Several Triangle college students have looked beyond the comforts of their own lives to delve into the hardships facing women in rural areas of North Carolina and the rest of the globe.
Anuja Acharya, a senior at N.C. State University, is one of five women who have received fellowships to present their research at an upcoming United Nations event. They will offer previews of their presentations at a forum and dinner Thursday at the N.C. State University Club.
This is exploring an issue we see right here in our own backyards and how it can be applied on a larger scale, she said. Acharya studied political participation of rural women for her fellowship.
Hannah Nemer, a sophomore at UNC Chapel Hill whose research was on technology education for girls, said she was struck by the fact that each of the fellows were able to find local issues facing rural women that apply on a global scale.
WomenNC, an all-volunteer, nonprofit organization has sponsored fellowships for students to present at the Commission on the Status of Women at U.N. Headquarters in New York since 2010.
The theme of the CSW this year is the empowerment of rural women and their role in poverty and hunger eradication and development. Each of the fellows chose an issue based on this theme that affects women in North Carolina and a local organization or program that addresses it. They will share their research at a panel at the CSW March 1.
Mariamawit Tadesse, a senior at Meredith College who researched agriculture and rural women farmers, said seeing women oppressed while growing up in Ethiopia made her passionate about human rights. She said she hopes to share what she has learned on future visits to Ethiopia.
Many of the topics the fellows chose were challenging in part because research specific to rural women in North Carolina is not often conducted and statistics were not readily available, said Sue Ellen Rosen, communications chairwoman of WomenNC.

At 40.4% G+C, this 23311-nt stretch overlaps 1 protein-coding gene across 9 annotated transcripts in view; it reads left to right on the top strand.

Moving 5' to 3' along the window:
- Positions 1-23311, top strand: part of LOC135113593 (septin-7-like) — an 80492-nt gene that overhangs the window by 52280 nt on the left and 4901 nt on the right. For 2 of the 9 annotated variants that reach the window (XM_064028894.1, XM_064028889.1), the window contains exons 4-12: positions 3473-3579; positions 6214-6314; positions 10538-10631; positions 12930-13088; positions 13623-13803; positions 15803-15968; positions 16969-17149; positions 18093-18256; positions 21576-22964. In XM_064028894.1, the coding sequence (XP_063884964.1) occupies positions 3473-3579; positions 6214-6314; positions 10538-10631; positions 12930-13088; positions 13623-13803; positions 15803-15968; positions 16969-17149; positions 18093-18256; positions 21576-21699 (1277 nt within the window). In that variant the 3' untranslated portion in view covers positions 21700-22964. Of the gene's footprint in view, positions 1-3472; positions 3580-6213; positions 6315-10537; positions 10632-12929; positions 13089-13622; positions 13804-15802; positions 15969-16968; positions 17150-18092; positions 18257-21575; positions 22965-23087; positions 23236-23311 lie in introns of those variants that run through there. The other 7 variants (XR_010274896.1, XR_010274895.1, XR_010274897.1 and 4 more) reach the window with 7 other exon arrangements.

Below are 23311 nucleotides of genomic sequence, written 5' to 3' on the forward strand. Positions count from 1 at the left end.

Becca Bishopric, a recent graduate of NCSU, had to gather information from several organizations for her research on human and sex trafficking in rural North Carolina. The homeless and runaway youth are among the groups vulnerable to these crimes, which makes gathering data more difficult, she said.
Its kind of underground, she said. People want to turn a blind eye and not believe modern day slavery is going on, even in North Carolina.
Cumberland County served 595 youth that were sexually abused last year, many of which were trafficked and prostituted, Bishopric said.
According to WNC, North Carolina ranks 8th for human trafficking in the U.S.
Abby Bouchon, a junior at UNC Chapel Hill, said that being aware of public health issues in North Carolina and how they are connected to what is happening nationally and globally helps to create a network that she can explore in future work. She researched rural women and community health systems, focusing on obesity and breast cancer.
WNC founder and Executive Director Beth Dehghan said the dinner is an opportunity for the fellows to share the knowledge and enthusiasm they have gained with community members before they go to the U.N. The News & Observer is a sponsor of the program.
North Carolina is the only state that presents organized research of local womens issues and programs at the CSW, according to WNC.
Anita Sivakumar, President of WNC and 2010 fellow, said their group is now recognized at the U.N. not only by representatives from other states but by those from countries such as Taiwan, Uganda and India.
Tickets for the dinner forum can be purchased until Wednesday, Feb. 15, 2012 at www.womennc.org/csw or call 919-744-4778.